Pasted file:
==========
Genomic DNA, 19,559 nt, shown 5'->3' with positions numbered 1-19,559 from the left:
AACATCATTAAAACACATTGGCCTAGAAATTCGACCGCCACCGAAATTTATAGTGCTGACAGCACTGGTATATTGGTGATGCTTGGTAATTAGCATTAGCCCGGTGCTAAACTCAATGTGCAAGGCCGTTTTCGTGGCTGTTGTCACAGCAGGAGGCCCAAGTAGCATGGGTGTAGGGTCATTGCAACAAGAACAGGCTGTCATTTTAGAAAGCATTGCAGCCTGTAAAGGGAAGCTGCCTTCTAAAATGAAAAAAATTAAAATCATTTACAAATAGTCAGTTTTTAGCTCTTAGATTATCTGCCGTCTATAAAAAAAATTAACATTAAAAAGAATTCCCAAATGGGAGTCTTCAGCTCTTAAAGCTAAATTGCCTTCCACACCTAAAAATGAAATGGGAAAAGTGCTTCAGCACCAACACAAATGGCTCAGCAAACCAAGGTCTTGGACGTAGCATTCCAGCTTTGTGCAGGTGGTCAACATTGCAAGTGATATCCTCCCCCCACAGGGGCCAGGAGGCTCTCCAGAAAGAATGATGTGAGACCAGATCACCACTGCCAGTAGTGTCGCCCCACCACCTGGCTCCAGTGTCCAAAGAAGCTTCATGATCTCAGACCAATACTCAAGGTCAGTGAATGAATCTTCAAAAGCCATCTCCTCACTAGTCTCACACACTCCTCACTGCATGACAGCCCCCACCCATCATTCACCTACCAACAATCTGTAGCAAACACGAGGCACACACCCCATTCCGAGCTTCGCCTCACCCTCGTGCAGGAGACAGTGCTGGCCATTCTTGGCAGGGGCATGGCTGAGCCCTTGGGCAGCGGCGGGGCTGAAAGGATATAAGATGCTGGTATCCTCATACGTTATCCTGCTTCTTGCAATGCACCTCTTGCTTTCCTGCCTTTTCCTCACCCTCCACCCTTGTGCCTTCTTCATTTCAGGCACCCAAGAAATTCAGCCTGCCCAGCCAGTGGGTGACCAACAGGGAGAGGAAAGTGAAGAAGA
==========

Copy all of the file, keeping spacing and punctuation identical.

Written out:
Genomic DNA, 19,559 nt, shown 5'->3' with positions numbered 1-19,559 from the left:
AACATCATTAAAACACATTGGCCTAGAAATTCGACCGCCACCGAAATTTATAGTGCTGACAGCACTGGTATATTGGTGATGCTTGGTAATTAGCATTAGCCCGGTGCTAAACTCAATGTGCAAGGCCGTTTTCGTGGCTGTTGTCACAGCAGGAGGCCCAAGTAGCATGGGTGTAGGGTCATTGCAACAAGAACAGGCTGTCATTTTAGAAAGCATTGCAGCCTGTAAAGGGAAGCTGCCTTCTAAAATGAAAAAAATTAAAATCATTTACAAATAGTCAGTTTTTAGCTCTTAGATTATCTGCCGTCTATAAAAAAAATTAACATTAAAAAGAATTCCCAAATGGGAGTCTTCAGCTCTTAAAGCTAAATTGCCTTCCACACCTAAAAATGAAATGGGAAAAGTGCTTCAGCACCAACACAAATGGCTCAGCAAACCAAGGTCTTGGACGTAGCATTCCAGCTTTGTGCAGGTGGTCAACATTGCAAGTGATATCCTCCCCCCACAGGGGCCAGGAGGCTCTCCAGAAAGAATGATGTGAGACCAGATCACCACTGCCAGTAGTGTCGCCCCACCACCTGGCTCCAGTGTCCAAAGAAGCTTCATGATCTCAGACCAATACTCAAGGTCAGTGAATGAATCTTCAAAAGCCATCTCCTCACTAGTCTCACACACTCCTCACTGCATGACAGCCCCCACCCATCATTCACCTACCAACAATCTGTAGCAAACACGAGGCACACACCCCATTCCGAGCTTCGCCTCACCCTCGTGCAGGAGACAGTGCTGGCCATTCTTGGCAGGGGCATGGCTGAGCCCTTGGGCAGCGGCGGGGCTGAAAGGATATAAGATGCTGGTATCCTCATACGTTATCCTGCTTCTTGCAATGCACCTCTTGCTTTCCTGCCTTTTCCTCACCCTCCACCCTTGTGCCTTCTTCATTTCAGGCACCCAAGAAATTCAGCCTGCCCAGCCAGTGGGTGACCAACAGGGAGAGGAAAGTGAAGAAGA